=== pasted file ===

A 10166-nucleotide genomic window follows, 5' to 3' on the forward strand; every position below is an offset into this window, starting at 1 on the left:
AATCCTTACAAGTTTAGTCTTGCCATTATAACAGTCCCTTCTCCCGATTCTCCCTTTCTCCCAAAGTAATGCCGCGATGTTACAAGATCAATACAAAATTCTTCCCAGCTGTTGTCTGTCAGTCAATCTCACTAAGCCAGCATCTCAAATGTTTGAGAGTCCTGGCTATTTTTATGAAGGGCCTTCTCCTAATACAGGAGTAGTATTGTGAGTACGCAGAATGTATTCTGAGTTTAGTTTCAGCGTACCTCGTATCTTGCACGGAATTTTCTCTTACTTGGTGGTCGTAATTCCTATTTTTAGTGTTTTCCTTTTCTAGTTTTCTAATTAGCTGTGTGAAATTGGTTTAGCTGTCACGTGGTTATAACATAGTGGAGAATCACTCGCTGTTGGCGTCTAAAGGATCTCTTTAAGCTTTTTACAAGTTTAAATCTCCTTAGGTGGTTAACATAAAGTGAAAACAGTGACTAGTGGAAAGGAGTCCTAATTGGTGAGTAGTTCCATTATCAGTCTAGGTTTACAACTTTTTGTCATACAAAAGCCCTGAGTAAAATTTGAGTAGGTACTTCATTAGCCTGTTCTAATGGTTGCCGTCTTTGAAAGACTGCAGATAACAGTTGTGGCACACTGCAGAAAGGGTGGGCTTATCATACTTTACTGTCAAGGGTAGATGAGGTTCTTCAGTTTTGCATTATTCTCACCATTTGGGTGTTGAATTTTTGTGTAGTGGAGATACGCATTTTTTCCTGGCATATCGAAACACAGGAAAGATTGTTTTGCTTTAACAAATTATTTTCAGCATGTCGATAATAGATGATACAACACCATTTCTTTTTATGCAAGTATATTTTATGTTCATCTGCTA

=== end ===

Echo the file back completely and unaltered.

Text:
A 10166-nucleotide genomic window follows, 5' to 3' on the forward strand; every position below is an offset into this window, starting at 1 on the left:
AATCCTTACAAGTTTAGTCTTGCCATTATAACAGTCCCTTCTCCCGATTCTCCCTTTCTCCCAAAGTAATGCCGCGATGTTACAAGATCAATACAAAATTCTTCCCAGCTGTTGTCTGTCAGTCAATCTCACTAAGCCAGCATCTCAAATGTTTGAGAGTCCTGGCTATTTTTATGAAGGGCCTTCTCCTAATACAGGAGTAGTATTGTGAGTACGCAGAATGTATTCTGAGTTTAGTTTCAGCGTACCTCGTATCTTGCACGGAATTTTCTCTTACTTGGTGGTCGTAATTCCTATTTTTAGTGTTTTCCTTTTCTAGTTTTCTAATTAGCTGTGTGAAATTGGTTTAGCTGTCACGTGGTTATAACATAGTGGAGAATCACTCGCTGTTGGCGTCTAAAGGATCTCTTTAAGCTTTTTACAAGTTTAAATCTCCTTAGGTGGTTAACATAAAGTGAAAACAGTGACTAGTGGAAAGGAGTCCTAATTGGTGAGTAGTTCCATTATCAGTCTAGGTTTACAACTTTTTGTCATACAAAAGCCCTGAGTAAAATTTGAGTAGGTACTTCATTAGCCTGTTCTAATGGTTGCCGTCTTTGAAAGACTGCAGATAACAGTTGTGGCACACTGCAGAAAGGGTGGGCTTATCATACTTTACTGTCAAGGGTAGATGAGGTTCTTCAGTTTTGCATTATTCTCACCATTTGGGTGTTGAATTTTTGTGTAGTGGAGATACGCATTTTTTCCTGGCATATCGAAACACAGGAAAGATTGTTTTGCTTTAACAAATTATTTTCAGCATGTCGATAATAGATGATACAACACCATTTCTTTTTATGCAAGTATATTTTATGTTCATCTGCTA